Brooklyn Bridge Protest Case Survives 2nd Circ.

     MANHATTAN (CN) – More than 700 Occupy Wall Street activists who were arrested on the Brooklyn Bridge can pursue a civil rights class action, the 2nd Circuit ruled Thursday.
     On Oct. 1, 2011, thousands of demonstrators took to the streets in support of the Occupy Wall Street movement in lower Manhattan, and the court’s 56-page opinion recounts much of what was said and heard on that day.
     A group of these protesters chanted “Take the bridge!” and “Whose streets? Our streets!” as they approached the vehicular entrance of the Brooklyn Bridge.
     Video footage of the demonstration shows an officer warning through his bullhorn that police will arrest those who enter, but the protesters have since said that the announcement was inaudible, and that the police understood this.
     Several protesters reported that they believed authorities had “led the march across the bridge.”
     After 10 arrestees claimed in a class action that they never received “fair warning” that crossing the bridge would cause their arrest, a divided three-judge panel of the 2nd Circuit affirmed Thursday that the lawsuit can advance.
     “Any driver knows that he may not ordinarily cross an intersection against a red light, but that an officer directing traffic can lawfully order him to ignore the red light and proceed,” Judge Gerard Lynch wrote for the majority.
     The facts of the case that may be uncovered during discovery could be “far more complicated” than this example, he added.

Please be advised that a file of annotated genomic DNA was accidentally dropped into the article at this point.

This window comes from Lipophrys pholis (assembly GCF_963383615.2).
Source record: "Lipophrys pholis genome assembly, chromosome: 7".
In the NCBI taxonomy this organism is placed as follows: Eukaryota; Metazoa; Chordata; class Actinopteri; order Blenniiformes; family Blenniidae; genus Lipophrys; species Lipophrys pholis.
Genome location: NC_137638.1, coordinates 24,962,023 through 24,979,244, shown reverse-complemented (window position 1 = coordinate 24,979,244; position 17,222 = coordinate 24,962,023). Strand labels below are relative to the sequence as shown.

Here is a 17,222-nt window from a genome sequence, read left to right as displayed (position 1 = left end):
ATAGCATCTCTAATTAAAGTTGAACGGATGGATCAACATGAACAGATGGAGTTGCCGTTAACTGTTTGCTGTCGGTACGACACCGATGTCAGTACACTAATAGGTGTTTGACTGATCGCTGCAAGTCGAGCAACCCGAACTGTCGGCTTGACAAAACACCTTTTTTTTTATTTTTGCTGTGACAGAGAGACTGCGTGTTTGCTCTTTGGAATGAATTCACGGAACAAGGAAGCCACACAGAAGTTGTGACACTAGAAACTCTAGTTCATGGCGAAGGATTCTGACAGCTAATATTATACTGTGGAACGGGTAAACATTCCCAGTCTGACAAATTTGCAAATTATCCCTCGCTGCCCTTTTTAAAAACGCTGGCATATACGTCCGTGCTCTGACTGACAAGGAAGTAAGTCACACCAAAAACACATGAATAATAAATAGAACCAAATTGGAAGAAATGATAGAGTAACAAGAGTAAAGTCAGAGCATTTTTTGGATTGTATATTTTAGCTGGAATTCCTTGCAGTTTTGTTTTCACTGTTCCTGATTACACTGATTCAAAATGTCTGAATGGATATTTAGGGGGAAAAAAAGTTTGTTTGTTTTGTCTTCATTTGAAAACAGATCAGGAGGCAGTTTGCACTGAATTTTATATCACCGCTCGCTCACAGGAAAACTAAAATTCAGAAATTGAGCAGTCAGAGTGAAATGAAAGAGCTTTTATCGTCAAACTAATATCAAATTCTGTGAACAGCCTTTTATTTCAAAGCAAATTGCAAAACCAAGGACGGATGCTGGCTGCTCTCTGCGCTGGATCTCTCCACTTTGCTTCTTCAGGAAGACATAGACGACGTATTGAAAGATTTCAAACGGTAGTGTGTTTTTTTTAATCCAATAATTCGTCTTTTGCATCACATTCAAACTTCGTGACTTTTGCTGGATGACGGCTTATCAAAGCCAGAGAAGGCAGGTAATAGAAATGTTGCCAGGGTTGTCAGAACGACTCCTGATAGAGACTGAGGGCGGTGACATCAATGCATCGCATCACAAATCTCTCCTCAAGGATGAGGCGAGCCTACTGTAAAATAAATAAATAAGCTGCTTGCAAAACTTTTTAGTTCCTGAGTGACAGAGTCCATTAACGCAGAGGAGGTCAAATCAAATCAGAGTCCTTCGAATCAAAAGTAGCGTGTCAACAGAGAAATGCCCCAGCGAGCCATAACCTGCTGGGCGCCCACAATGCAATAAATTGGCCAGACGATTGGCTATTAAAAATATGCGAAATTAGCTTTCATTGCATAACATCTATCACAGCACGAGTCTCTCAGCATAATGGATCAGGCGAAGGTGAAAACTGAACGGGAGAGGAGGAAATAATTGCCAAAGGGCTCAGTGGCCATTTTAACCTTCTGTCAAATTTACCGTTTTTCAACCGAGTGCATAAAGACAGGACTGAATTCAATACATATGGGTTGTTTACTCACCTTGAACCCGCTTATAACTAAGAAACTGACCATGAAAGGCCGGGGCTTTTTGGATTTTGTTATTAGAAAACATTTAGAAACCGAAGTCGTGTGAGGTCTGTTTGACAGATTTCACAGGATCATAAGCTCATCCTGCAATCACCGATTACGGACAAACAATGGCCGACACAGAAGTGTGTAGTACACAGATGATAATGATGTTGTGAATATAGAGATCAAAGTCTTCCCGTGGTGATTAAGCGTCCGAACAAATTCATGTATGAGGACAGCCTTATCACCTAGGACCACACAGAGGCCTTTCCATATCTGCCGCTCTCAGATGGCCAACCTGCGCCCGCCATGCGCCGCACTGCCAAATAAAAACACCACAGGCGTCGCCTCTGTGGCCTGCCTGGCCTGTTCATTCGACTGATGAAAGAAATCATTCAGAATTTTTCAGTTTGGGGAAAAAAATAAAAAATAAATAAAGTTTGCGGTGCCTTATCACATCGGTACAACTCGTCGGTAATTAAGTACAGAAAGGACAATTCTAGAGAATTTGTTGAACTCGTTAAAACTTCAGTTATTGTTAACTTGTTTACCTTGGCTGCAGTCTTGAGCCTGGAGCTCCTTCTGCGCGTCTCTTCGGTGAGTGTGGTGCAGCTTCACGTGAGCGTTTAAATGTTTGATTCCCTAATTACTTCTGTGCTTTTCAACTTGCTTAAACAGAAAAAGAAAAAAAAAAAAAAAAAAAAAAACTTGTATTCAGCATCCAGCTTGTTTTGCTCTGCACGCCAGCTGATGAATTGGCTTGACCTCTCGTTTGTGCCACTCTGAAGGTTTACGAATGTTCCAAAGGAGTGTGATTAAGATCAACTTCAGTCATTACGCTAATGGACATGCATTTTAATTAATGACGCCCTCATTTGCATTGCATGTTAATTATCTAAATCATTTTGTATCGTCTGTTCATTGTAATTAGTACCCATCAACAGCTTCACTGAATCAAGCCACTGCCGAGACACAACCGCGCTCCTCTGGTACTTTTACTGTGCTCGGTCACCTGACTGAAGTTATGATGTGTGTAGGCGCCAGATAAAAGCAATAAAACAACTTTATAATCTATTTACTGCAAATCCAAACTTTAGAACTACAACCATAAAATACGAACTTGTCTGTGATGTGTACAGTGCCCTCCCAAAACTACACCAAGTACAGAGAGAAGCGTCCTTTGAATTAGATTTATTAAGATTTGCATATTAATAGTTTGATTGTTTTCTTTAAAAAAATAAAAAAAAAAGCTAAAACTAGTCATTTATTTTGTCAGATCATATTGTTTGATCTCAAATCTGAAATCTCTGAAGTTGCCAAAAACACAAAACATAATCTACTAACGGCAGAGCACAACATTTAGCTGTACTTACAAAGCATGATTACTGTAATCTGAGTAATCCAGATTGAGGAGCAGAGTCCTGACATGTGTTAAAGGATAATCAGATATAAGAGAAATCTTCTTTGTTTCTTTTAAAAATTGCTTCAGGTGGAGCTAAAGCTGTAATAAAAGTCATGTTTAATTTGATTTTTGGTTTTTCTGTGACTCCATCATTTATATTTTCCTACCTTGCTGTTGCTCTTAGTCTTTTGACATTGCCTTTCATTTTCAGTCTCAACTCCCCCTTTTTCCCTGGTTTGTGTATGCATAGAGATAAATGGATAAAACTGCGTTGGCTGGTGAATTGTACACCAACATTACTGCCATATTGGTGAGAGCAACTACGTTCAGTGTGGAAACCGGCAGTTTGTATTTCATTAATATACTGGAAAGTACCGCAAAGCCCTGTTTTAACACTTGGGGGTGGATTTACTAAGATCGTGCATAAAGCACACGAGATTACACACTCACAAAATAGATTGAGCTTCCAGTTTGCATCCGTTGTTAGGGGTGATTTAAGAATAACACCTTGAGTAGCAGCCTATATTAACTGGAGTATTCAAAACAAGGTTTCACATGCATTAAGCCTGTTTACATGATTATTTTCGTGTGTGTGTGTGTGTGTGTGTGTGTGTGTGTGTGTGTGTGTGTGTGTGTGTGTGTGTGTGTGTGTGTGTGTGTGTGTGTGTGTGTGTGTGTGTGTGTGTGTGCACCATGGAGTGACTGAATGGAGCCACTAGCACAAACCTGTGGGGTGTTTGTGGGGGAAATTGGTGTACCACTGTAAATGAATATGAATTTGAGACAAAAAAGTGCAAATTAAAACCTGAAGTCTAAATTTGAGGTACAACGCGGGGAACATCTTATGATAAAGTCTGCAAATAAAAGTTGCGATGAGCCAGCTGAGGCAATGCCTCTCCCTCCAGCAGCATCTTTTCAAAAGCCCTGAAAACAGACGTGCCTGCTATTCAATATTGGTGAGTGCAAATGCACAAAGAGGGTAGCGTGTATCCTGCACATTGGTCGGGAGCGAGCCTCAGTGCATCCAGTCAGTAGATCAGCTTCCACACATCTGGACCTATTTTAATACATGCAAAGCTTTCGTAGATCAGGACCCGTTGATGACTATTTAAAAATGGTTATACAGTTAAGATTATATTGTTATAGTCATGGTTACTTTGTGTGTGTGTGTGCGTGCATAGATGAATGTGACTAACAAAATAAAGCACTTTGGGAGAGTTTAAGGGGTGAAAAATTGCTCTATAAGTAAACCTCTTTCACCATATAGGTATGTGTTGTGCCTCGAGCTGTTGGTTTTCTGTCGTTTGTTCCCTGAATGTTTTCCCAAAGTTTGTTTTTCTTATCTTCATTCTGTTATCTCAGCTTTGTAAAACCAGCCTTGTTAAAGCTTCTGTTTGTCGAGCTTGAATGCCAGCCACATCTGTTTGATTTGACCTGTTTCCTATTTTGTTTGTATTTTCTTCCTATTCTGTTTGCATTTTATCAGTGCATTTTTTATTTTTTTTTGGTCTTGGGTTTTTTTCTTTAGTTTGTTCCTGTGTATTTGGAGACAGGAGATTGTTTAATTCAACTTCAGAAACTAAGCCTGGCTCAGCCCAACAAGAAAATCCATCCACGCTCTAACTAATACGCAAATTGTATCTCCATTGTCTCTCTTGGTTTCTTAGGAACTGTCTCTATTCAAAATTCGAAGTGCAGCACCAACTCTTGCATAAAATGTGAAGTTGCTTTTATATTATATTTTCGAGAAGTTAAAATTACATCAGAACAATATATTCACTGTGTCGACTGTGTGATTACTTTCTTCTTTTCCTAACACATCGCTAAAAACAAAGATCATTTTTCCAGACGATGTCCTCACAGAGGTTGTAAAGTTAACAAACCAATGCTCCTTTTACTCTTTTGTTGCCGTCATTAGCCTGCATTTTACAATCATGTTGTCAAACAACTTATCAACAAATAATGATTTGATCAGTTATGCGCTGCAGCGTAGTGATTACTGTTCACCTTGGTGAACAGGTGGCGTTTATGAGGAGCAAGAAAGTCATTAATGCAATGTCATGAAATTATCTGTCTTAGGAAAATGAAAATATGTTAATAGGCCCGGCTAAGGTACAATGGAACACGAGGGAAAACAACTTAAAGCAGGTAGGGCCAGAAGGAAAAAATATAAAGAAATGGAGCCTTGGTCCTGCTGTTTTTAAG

“Although we have recounted the facts by referring to ‘the police’ and ‘the demonstrators,’ we have done so only because the record is so undeveloped that we cannot specify the conduct or knowledge of particular named defendants,” the 28-page opinion, joined by Judge Guido Calabresi, states.
     In a bitter dissent, Judge Debra Ann Livingston denied that the arrested protesters experienced “any indignity, that is, apart from the fact of arrest while obstructing all traffic on the Brooklyn Bridge.”
     Advancing a class action against the arresting officers “threatens the ability of police departments in this circuit lawfully and reasonably to police large-scale demonstrations and to make the necessary on-the-spot judgments about whether arrests are required in the face of unlawful conduct threatening public safety,” Livingston added.
     While Livingston mocked the notion of faulting police for failing to use “sound-amplifying equipment adequate to the majority’s taste,” the majority chided Livingston’s focus on “various inflammatory facts gleaned from a viewing of the videotapes.”
     In particular, the dissent repeatedly draws attention to “a shirtless protester with a large red star on his back” standing with a raised fist. Livingston also referred to the demonstrators as an “assembled throng” that can be seen “loudly and vigorously screaming.”
     For the majority, the competing interpretations of the footage highlight the “Rashomon-like quality of this case.”
     But Livingston ridiculed her colleagues’ “attempts to weave ‘Rashomon-like’ complexity into the question whether police officers had probable cause to arrest unpermitted demonstrators who were wholly obstructing traffic on the Brooklyn Bridge.”
     As the majority found that questions remain, the protesters will be able to gather evidence to support their allegations.
     “It may well be that no police officer, including those who made the critical tactical decisions in this case, was aware of the relevant facts,” Lynch wrote. “It is impossible, however, to know that at this stage.”

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